A recent video showing professional football player Ray Rice punching his female partner in the head and then dragging her unconscious body from an elevator has put domestic violence back in the spotlight. But domestic abuse doesn’t always need to be physical to be harmful, says Nicole Jeffrey, a Guelph PhD student in psychology.
“I’ve been interested in issues related to violence against women for quite a while now,” she says. “The dominant view of sexual assault is that it’s violent and perpetrated by a stranger in a dark alley, when in reality that’s usually not the case. Women are far more likely to be sexually victimized by men they know, particularly men that they’re in long-standing relationships with, such as a romantic partner.”
Jeffrey began this research as a master’s student with psychology professor Paula Barata after discovering that few studies have been done on less violent forms of sexual coercion such as verbal pressure, continually asking or arguing. Although these forms of coercion don’t leave physical scars, she adds, the psychological scars can be just as harmful.
Her research was motivated by concerns over media coverage of rape on college and university campuses that claimed rape statistics were being exaggerated. Jeffrey says this kind of coverage is an example of “rape culture,” which minimizes sexual assault and perceives some forms of sexual coercion as “normal.” She believes it is important to study sexual coercion from the perspective of women who have experienced it, which is what her research aims to do.
Jeffrey interviewed 12 female U of G students who had experienced sexual coercion in their relationships. “I wanted a better understanding of how women actually experience, view and live with their sexual victimization.”
She found that some women did not recognize their partner’s coercive behaviour as inappropriate if it didn’t involve physical violence, but she says coercion that starts off as verbal pressure can escalate into violence. “Some of the women in my research view their experience as not necessarily problematic,” she says, because they felt that coercion was a “normal” part of their relationship and of male behaviour.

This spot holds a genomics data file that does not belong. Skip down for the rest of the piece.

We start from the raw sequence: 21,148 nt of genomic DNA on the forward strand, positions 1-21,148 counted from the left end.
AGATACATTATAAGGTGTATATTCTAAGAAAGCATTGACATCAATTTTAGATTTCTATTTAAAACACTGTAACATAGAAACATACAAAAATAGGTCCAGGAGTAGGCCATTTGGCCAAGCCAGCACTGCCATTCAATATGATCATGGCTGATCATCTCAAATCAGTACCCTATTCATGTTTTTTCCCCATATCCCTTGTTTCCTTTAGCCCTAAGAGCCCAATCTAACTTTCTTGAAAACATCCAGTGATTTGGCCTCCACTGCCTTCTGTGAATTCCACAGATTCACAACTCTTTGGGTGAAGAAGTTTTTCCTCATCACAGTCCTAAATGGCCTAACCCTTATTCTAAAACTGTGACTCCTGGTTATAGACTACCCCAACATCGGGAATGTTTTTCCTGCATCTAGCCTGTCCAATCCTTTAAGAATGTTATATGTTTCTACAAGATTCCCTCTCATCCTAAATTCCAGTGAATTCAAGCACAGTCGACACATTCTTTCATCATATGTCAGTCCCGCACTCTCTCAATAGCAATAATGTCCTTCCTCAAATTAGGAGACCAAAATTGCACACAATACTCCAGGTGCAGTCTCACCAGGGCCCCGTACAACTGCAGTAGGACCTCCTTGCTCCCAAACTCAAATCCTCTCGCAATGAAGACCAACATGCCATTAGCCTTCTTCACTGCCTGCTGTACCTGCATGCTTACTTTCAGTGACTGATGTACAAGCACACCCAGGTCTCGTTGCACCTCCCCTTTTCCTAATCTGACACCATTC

Jeffrey says she found it troubling that some of the women blamed themselves for their partner’s actions. The women in her study also blamed themselves for not being more forceful in turning down their partner’s sexual advances, but they also felt that their partners understood they weren’t interested in having sex even though they continued to pursue them.
“They would be more concerned that there was something wrong with them for not wanting to have sex than they would be about their partner’s coercive behaviour,” says Jeffrey. A man who repeatedly pressures his female partner for sex using words or actions – even after she says no – can cause her to feel guilty for turning him down, she adds.
“I think part of the guilt that a lot of the women were feeling in my study was stemming from almost an obligation to please their partner, to please him sexually and to not hurt his feelings by saying no.” Women may also fear losing the relationship by rejecting their partner. Even when women said no, Jeffrey adds, they often had to follow-up with excuses or apologies.
She says previous research has shown that women feel more resentment and experience longer-term effects from psychological abuse than from physical violence. The women in Jeffrey’s study expressed hurt as a result of verbal pressure from their partners, especially if it was ongoing in the relationship.
Jeffrey says that some women may give in to their partner’s demands simply to avoid their coercive behaviour or pressure tactics. Even if women agreed to engage in sexual activity with their partners, they may have done so to avoid conflict. Is giving in the same as giving consent? “I would say no,” says Jeffrey. “It’s not true consent because you’re essentially being wearied into it.”
When men don’t respect their partners’ wishes, it sets the stage for unhealthy relationships, she adds, because it teaches women that their feelings and needs don’t matter. Empowering women is important, says Jeffrey, but “it’s men’s behaviour that needs to be the focus of change, not women’s.”
That change can start at an early age, she says, by teaching boys and young men about healthy relationships to help counterbalance what they see in the media.
Women also need to be able to communicate their sexual needs to their partners, she adds, and their partners need to respect their needs. Jeffrey recommends that women seek help if they feel sexually victimized.
Social attitudes toward “rape culture” also need to change, she adds. “I think what’s going on here is that women are sort of adopting the views of contemporary rape culture that deny and trivialize sexual assault, blame women for their victimization and justify men’s perpetration.”